Visit the Downeast Maine Tiny House Project Blog for a complete list of sponsors, volunteers, and project updates.

Essex Bay Cabinetry Builds, Donates Tiny House Kitchen

CHERRYFIELD, ME — Scott Shaw, Maine Seacoast Mission’s Housing Rehabilitation Manager, is a partner with this Downeast Maine Tiny House Project. Thank you, Scott, for this update and photo:

Check out the great post by Bob Washburn at Essex Bay Cabinetry, Georgetown, MA. He has been a volunteer with the Mission Housing Rehab Program for years. Bob has built and donated all of the kitchens in our past mobile home rehab projects.

When I asked if he and his business partner would be willing to build the kitchen for the Downeast Maine Tiny House, there was no hesitation. He just answered “Absolutely.”

Progress Videos!

The students at Assabet have been busy building and recording. These videos show some snippets of how things are coming along on the Tiny House.

Sophomores from the Assabet Valley carpentry program, installing the drywall and final courses of roof shingles to the Tiny House. 

Video recordings by Bianca Diaz

Video Editing by Nycholas Almeida from the Design and Visual program

This Just In….

We’ve been hard at work on our Tiny House Project. Maine Seacoast Mission’s Scott Shaw has been busy keeping the job-site clean and clear of snow. The veteran who will be receiving this tiny house has been working hard to keep the site clear as well.

Assabet students are diligently working on the house in Massachusetts. We are very grateful for all of their hard work. We’re also grateful to the TV production students who are capturing all of this work via photograph and video. It is much more exciting to view the project through the eyes of a camera.

We are still looking for more sponsors. If you’re interested in teaming up with a great group of partners, please don’t hesitate to contact Scott Shaw or Bobbi Ann Harris. We’d be glad to use any materials or funds that are willing to donate. This house has been possible from the overwhelming generosity of our sponsors and the donated time from many of our contractors.

DCP, Assabet, Maine Seacoast Mission, and C.F. Adams Charitable Trust hope to have many more tiny house projects in the future. We believe in this project and the people’s lives that are being changed for the better.

Life’s Lessons

As the project continues to progress, I had the pleasure of interviewing eight Assabet Valley students this week. Each set of students represented a different trade and aspect of the project. The students are currently working on our Tiny House Project to benefit a homeless veteran in Milbridge, ME.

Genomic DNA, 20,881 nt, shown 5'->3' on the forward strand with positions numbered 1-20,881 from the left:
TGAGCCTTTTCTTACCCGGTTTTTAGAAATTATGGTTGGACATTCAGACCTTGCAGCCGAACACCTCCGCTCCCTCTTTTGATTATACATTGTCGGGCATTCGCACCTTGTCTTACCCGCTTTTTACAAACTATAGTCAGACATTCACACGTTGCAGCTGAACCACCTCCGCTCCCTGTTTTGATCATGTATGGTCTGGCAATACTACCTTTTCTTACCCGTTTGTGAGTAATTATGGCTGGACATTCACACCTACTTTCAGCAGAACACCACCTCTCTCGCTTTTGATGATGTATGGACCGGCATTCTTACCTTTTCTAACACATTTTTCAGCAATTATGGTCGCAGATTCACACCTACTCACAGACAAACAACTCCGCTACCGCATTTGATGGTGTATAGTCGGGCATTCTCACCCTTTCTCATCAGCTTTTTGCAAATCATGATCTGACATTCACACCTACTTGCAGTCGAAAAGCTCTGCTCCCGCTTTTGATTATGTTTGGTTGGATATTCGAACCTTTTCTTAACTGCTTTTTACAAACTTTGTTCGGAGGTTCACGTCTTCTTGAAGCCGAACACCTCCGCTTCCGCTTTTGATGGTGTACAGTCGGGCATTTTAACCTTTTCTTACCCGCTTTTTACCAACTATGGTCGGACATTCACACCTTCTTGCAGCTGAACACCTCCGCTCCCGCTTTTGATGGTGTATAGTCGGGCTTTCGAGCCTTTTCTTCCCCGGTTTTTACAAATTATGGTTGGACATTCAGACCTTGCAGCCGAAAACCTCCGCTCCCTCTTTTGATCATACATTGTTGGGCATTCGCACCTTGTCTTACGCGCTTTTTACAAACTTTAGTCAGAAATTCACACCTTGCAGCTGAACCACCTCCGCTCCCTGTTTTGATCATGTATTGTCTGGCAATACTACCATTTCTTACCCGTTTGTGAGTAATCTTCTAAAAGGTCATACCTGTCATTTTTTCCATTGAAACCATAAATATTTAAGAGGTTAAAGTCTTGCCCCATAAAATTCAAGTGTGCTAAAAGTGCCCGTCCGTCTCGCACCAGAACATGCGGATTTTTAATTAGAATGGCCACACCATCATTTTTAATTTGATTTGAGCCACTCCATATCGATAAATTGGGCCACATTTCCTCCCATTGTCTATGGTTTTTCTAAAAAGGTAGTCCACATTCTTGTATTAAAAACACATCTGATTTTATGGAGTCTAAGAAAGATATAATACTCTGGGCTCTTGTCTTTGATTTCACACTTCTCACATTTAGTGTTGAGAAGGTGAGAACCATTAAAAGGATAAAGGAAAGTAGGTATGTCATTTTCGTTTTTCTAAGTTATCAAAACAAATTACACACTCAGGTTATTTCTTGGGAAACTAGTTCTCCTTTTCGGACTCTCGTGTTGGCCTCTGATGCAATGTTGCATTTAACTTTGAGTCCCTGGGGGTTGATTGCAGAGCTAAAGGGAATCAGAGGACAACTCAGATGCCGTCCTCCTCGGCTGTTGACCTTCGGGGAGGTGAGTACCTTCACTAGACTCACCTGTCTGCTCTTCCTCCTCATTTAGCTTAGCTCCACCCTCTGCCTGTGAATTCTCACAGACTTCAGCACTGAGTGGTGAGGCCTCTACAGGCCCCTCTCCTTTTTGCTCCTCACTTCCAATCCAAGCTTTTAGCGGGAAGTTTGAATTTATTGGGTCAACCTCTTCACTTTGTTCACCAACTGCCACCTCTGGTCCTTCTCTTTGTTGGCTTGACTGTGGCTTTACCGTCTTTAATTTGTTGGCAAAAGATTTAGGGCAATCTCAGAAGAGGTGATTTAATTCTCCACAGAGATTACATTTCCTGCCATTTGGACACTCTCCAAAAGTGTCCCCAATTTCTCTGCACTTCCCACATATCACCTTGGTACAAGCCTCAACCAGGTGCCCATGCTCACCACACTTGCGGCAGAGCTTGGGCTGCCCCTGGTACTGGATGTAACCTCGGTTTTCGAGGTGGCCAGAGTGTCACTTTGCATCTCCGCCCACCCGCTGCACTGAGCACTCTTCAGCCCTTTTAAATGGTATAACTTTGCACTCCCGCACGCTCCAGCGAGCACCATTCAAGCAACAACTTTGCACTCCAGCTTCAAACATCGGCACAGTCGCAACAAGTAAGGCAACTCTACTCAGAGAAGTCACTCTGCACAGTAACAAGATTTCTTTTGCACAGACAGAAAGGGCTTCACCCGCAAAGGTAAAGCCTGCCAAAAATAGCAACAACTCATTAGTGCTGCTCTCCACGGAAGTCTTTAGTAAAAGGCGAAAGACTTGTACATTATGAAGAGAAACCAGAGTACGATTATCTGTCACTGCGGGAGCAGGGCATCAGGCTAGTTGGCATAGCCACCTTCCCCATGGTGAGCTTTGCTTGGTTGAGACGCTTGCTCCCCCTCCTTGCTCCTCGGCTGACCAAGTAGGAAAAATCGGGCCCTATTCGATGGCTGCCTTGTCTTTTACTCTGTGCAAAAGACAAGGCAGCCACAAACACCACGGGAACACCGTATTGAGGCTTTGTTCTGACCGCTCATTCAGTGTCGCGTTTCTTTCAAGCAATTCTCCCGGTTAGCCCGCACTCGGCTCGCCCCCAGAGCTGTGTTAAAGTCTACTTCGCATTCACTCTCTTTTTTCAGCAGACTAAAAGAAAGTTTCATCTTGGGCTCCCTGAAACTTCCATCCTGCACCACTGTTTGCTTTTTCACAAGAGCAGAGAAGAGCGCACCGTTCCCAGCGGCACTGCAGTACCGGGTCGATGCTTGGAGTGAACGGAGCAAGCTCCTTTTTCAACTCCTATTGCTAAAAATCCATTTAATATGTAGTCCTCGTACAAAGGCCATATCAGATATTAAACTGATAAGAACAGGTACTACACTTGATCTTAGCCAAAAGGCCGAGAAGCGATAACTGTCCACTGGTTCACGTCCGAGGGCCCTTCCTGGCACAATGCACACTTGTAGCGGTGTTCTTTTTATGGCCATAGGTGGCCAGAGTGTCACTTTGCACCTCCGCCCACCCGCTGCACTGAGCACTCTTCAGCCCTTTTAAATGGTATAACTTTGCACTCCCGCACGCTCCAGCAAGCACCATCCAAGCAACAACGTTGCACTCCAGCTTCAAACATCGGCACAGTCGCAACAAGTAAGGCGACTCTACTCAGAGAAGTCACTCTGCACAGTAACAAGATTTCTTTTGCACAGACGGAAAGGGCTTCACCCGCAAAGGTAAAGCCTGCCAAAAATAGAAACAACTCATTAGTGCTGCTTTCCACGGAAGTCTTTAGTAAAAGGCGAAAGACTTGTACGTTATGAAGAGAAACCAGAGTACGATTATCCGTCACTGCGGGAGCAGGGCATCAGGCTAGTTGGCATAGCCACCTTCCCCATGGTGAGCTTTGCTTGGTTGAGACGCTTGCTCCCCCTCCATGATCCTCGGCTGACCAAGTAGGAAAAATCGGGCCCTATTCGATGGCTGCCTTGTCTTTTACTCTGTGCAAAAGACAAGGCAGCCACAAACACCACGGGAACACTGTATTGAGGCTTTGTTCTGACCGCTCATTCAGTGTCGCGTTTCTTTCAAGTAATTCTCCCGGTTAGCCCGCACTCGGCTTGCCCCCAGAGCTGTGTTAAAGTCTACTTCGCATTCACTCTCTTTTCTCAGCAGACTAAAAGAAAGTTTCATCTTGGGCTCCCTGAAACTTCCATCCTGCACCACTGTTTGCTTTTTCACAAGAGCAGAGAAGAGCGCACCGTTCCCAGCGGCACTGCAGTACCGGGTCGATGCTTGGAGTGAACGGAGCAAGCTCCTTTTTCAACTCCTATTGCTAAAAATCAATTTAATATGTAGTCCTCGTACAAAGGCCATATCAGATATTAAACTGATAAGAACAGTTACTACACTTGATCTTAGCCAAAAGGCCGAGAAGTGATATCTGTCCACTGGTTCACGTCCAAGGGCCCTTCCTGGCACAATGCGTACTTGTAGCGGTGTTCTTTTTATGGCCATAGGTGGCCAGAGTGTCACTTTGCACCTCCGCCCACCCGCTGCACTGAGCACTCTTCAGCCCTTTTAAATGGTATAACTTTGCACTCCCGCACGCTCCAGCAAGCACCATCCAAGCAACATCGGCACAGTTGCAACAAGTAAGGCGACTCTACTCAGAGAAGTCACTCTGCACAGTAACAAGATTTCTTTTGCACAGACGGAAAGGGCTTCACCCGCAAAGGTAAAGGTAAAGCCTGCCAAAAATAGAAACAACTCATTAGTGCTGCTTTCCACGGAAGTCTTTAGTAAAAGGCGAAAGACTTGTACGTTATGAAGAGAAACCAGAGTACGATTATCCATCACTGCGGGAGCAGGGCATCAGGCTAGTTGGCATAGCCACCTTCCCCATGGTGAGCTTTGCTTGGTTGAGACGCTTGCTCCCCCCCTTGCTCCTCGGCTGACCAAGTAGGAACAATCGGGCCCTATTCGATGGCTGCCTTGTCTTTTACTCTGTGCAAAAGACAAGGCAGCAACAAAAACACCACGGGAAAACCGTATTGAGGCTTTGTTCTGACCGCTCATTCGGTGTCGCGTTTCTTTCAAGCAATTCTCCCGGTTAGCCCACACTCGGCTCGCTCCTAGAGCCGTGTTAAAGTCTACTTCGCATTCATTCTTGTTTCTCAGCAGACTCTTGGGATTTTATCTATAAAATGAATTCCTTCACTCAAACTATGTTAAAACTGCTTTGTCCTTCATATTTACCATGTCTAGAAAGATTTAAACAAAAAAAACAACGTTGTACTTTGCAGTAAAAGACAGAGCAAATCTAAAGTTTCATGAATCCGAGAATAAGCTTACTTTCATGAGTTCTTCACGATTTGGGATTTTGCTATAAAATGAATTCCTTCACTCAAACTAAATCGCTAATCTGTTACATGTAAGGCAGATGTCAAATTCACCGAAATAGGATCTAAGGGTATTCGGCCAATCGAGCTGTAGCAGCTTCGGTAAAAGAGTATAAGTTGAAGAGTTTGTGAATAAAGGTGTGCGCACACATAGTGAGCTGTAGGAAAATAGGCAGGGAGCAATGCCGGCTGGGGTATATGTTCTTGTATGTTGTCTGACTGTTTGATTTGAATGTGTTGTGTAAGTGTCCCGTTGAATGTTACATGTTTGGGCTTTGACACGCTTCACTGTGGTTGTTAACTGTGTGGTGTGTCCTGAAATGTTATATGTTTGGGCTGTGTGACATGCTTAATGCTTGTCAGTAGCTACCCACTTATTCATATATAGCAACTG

Jake Hudson and Joseph Cristobal are sophomores in the House Carpentry program at Assabet. This is their first time building a house. They have found that the project is way more complicated than they expected it to be.

However, they both really enjoyed framing the walls and installing insulation on the roof. Both admitted that there were challenges with this home. Jake is afraid of heights and Joseph stated that the walls were much harder to lift than expected.

The Biotech program was up next and was represented by Jack Raith and Lisa Brescia. This is the first time either student has worked on a project for someone with such severe corn allergies. They were tasked with researching each company providing material for the tiny home.

Both students have spent over two weeks calling each company to verify the materials used. This proved to be quite complex because most customer service agents couldn’t confirm the exact materials used. Jack was surprised to learn that they couldn’t trust the data sheets that were included with the materials. Lisa learned that it’s important to dig deeper.

Hailey Ducheine and Berin Bukow are both juniors in Assabet’s Plumbing program. Neither students realized that they had a technical side until they entered the Plumbing Program at Assabet. Both plan to go into the plumbing field when they are finished with school.

They believe the biggest challenge was making sure that everything was even, level, and lined up. They found that it was great to have a hands-on visual of the plumbing in the walls rather than reading about it in a textbook. Hailey enjoyed making sizing adjustments the most and Barren liked pressure testing the drains.

Tyler Dossas and Elizabeth Cormier joined me from the Electrical Program. Both are seniors who shared that drilling the studs and spacing wires was the hardest part of their job. This isn’t the first house they’ve worked on. Both participated in a Habitat for Humanity Project two years ago through Assabet.

They enjoy feeling like they are doing good and giving back while they work on this project. Tyler plans to be a residential electrician when he leaves school. Elizabeth hopes to become a vet tech. Tyler and Elizabeth will graduate from Assabet this spring.

All of the partners truly appreciate the hard work that the Assabet students are putting in on the tiny house. This house wouldn’t be possible without the technical programs offered by the school. The students get to experience hands on learning while learning the value of giving back to people in need.